"But there's a space on the form I downloaded from *your* web site where it says it *is* possible to specify the starting date."

"I don't care, it doesn't work like that, it can't be done, go away and come back, later."

That was the skirmish won, but not the war.

The very next day, I took the same form to my little neighborhood post office branch.

I took my number.

I waited patiently until it was my turn (this time, with a little less confidence).

I got to the window, smiled, explained briefly what I wanted to do, and shoved the form under the glass separating window.

The blank look and pause threw me until he said, "I've never done this before, but wait a minute, are you in a hurry? no? good, let's try."

Dazed with appreciation at his willingness to work and think (something obviously lacking in the previous exchange at the central office), I answered questions posed.

We even had to go through the procedure twice because he punched a wrong button at one point.

No biggie.

It was done, as it should have been in the first place, and with a few smiles to boot.

I'll miss those people in that little post office.

P.S., I am wondering, though, if the service really will start on the day specified, or, as the man at the central post office said, it will start about ten days after submitting the form. Stay tuned.

Thursday, January 13, 2011

Interesting gas stations

Here's the other interesting gas station, also "on," or at least only a handful of meters away from, Piazzale Accursio. It's harder to date, but could be from the post-modern period (that is, from the 1980s onward) when the nearby districts began growing as bedroom communities.

See my, the first of the series (perhaps there'll be more!), for the whys and wherefore's.

Like the previous photo, this one was snapped on the 11th of December, around 12:30 P.M.


Tuesday, January 11, 2011

Interesting gas stations

I love it when the blogs I follow inspire me to hunt up something in Milan, whether already snapped, or a new photography adventure.

This time it's the turn of interesting gas stations (industrial architecture in general is a fascinating topic full of unexpected beauty)...More......

Here is the "culprit" this time. A blog dedicated to posting an old picture a day, and to allowing people to share their memories and expertise in identifying and commenting on the images, has adopted old gas stations as its theme for this week.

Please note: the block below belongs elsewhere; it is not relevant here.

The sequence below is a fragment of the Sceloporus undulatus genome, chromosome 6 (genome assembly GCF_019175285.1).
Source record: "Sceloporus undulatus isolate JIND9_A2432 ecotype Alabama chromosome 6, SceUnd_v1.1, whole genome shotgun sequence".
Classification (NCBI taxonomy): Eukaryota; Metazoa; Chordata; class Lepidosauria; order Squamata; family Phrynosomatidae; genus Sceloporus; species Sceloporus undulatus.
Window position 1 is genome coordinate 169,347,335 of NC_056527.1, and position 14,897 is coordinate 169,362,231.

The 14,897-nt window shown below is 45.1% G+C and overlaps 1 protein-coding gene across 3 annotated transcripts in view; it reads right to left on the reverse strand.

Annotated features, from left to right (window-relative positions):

So, having just noticed and snapped a couple, here's the first of the two.

This one, which must date to the 1930s/1940s, is on Piazzale Accursio on the street, once in the middle of nowhere, heading out of town to the new cemetery. Now, the city has grown up and around not only the gas station--no longer functioning as a gas station--but also around the cemetery. I wasn't able to find any info about it in my handy dandy "Milano" by TCI-Touring Club Italiano, Italy's version of the AAA, nor on the internet.

I snapped this shot on one of our rare blue days, lately: January 11, 2011, at about 12:30 P.M.

Saturday, January 8, 2011

So, it's a New Year

So, it's a New Year.

Too much whirling around to make resolutions? Here's another possibility to add to the whirl...More......

I'll give you a hint. The sculpture is called "To Blood Donors" ("Al donatore di sangue"), by Eva Olah Arre', 1994, and is on the far side of the park on Corso XXII Marzo (so far that it's visible only from the other side).

The sun and clear blue sky was a relief, after a rainy few days around Christmas, but didn't last long. Epiphany has come and gone, but the drizzle remains.

I snapped the photo on January 1st, 2011 at about 3:45 P.M.

Thursday, January 6, 2011

Self-perception test

Sorting, tossing, hesitating, putting away and pausing.

This one brought a smile to my face and heart.

My first (and so far only) trip to Boston (lovely city), and I spotted this neon sign, so expressive of the owner's self-perception, in a Sicilian restaurant window.

It's not Milan, but the photo--dating probably to the second half of the 1980s--is mine, and we all could use the smiles.

Monday, January 3, 2011

Trumpeting angels to herald in the New Year

On Monday, I try to choose something for my blog on Milan, Italy, that also allows me to create a "Milan Monday" diagram for my needlepoint blog. Today, I felt the urge for angels trumpeting in a (hopefully) Happy, Healthy, Prosperous and Serene New Year....More......

Problem was, while the picture is great (I think!), getting a good frontal snap of just one of these angels would have at least required a tall ladder and who knows how many kinds of permissions, so I decided to post this picture, and use a free clip art image for my needlepoint blog (see:

I snapped this photo for you down Corso di Porta Vittoria on December 27, 2010, at about 6:15 P.M.

Happy, Healthy, Prosperous and Serene New Year

Now that Christmas 2010 is over, and 2011 already is a couple of days old (where did THAT time fly?!), here are a few polar bears and a chaperone deer I snapped around 1 P.M. in a florist's window on Piazza Missori during my New Year's Eve search for photos for you....More......

Deciding what to say to start the New Year right, some topics are being put off, at least for a few days, and I decided to focus on my goals for this blog: my photos, my thoughts, my slice of this city.

"Here my are!" reflected, along with the façade of the Galleria Vittorio Emanuele, in the glass of this new museum dedicated to 20th century art, particularly the first half, when Italy played such an important international role in the development of art.

This guy on the Rococo façade of Palazzo Litta on Corso Magenta looks like he had too much to drink on Christmas Eve.

For the origin of the "Here My Are!" theme, see my:

I snapped some other fun shots for you on Christmas Eve day and New Year's Day, and I'll get to reviewing the new museum, soon, but I'm falling asleep at the keyboard, so I just wanted to thank you for reading my blog, and to welcome you back for 2011.

I hope we all have a Happy, Healthy, Prosperous and Serene New Year!